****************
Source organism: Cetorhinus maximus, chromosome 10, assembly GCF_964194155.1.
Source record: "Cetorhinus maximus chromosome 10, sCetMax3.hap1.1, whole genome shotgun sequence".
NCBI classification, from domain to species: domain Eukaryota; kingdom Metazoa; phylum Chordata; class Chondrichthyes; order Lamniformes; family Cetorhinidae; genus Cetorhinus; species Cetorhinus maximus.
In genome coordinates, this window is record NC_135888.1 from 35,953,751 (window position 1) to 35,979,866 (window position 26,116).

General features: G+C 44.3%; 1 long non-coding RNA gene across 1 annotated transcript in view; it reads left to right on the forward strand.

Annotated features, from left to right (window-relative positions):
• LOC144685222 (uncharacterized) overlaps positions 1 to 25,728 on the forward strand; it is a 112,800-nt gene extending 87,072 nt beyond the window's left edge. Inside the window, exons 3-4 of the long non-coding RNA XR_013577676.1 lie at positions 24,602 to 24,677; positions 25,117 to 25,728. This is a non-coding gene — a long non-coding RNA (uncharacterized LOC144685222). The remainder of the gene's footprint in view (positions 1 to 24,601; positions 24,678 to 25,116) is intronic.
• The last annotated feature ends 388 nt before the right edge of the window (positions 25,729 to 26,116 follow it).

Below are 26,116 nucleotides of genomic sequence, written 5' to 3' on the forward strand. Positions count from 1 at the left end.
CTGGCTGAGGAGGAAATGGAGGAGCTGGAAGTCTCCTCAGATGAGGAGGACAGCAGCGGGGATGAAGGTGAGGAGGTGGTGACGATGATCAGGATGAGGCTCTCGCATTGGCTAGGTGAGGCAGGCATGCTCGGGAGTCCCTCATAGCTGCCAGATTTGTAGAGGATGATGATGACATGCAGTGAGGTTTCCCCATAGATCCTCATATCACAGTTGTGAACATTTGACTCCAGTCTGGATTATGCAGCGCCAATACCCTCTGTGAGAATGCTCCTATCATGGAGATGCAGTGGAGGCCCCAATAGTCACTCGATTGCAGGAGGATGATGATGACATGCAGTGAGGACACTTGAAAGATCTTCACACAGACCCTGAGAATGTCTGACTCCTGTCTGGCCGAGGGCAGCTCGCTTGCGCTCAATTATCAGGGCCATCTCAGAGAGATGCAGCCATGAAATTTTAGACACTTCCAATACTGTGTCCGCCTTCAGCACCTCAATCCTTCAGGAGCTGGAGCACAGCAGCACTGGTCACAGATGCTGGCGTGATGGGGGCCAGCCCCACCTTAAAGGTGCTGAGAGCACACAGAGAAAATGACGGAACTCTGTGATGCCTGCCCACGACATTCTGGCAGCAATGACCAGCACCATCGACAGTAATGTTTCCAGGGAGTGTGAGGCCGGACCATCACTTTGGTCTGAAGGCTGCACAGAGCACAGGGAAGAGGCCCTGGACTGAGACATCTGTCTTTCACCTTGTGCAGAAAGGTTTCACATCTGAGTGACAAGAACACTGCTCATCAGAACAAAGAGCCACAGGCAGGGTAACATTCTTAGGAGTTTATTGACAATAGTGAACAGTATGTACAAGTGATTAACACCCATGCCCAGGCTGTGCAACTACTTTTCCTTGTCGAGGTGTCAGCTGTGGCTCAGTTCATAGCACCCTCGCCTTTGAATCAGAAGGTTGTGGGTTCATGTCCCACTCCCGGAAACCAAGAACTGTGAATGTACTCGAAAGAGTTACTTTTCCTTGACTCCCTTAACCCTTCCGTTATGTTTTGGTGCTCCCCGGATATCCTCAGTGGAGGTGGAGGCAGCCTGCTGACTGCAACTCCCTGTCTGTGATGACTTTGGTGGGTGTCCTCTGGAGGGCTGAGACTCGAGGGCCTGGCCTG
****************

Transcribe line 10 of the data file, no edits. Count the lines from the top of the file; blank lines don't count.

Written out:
CTGGCTGAGGAGGAAATGGAGGAGCTGGAAGTCTCCTCAGATGAGGAGGACAGCAGCGGGGATGAAGGTGAGGAGGTGGTGACGATGATCAGGATGAGGCTCTCGCATTGGCTAGGTGAGGCAGGCATGCTCGGGAGTCCCTCATAGCTGCCAGATTTGTAGAGGATGATGATGACATGCAGTGAGGTTTCCCCATAGATCCTCATATCACAGTTGTGAACATTTGACTCCAGTCTGGATTATGCAGCGCCAATACCCTCTGTGAGAATGCTCCTATCATGGAGATGCAGTGGAGGCCCCAATAGTCACTCGATTGCAGGAGGATGATGATGACATGCAGTGAGGACACTTGAAAGATCTTCACACAGACCCTGAGAATGTCTGACTCCTGTCTGGCCGAGGGCAGCTCGCTTGCGCTCAATTATCAGGGCCATCTCAGAGAGATGCAGCCATGAAATTTTAGACACTTCCAATACTGTGTCCGCCTTCAGCACCTCAATCCTTCAGGAGCTGGAGCACAGCAGCACTGGTCACAGATGCTGGCGTGATGGGGGCCAGCCCCACCTTAAAGGTGCTGAGAGCACACAGAGAAAATGACGGAACTCTGTGATGCCTGCCCACGACATTCTGGCAGCAATGACCAGCACCATCGACAGTAATGTTTCCAGGGAGTGTGAGGCCGGACCATCACTTTGGTCTGAAGGCTGCACAGAGCACAGGGAAGAGGCCCTGGACTGAGACATCTGTCTTTCACCTTGTGCAGAAAGGTTTCACATCTGAGTGACAAGAACACTGCTCATCAGAACAAAGAGCCACAGGCAGGGTAACATTCTTAGGAGTTTATTGACAATAGTGAACAGTATGTACAAGTGATTAACACCCATGCCCAGGCTGTGCAACTACTTTTCCTTGTCGAGGTGTCAGCTGTGGCTCAGTTCATAGCACCCTCGCCTTTGAATCAGAAGGTTGTGGGTTCATGTCCCACTCCCGGAAACCAAGAACTGTGAATGTACTCGAAAGAGTTACTTTTCCTTGACTCCCTTAACCCTTCCGTTATGTTTTGGTGCTCCCCGGATATCCTCAGTGGAGGTGGAGGCAGCCTGCTGACTGCAACTCCCTGTCTGTGATGACTTTGGTGGGTGTCCTCTGGAGGGCTGAGACTCGAGGGCCTGGCCTG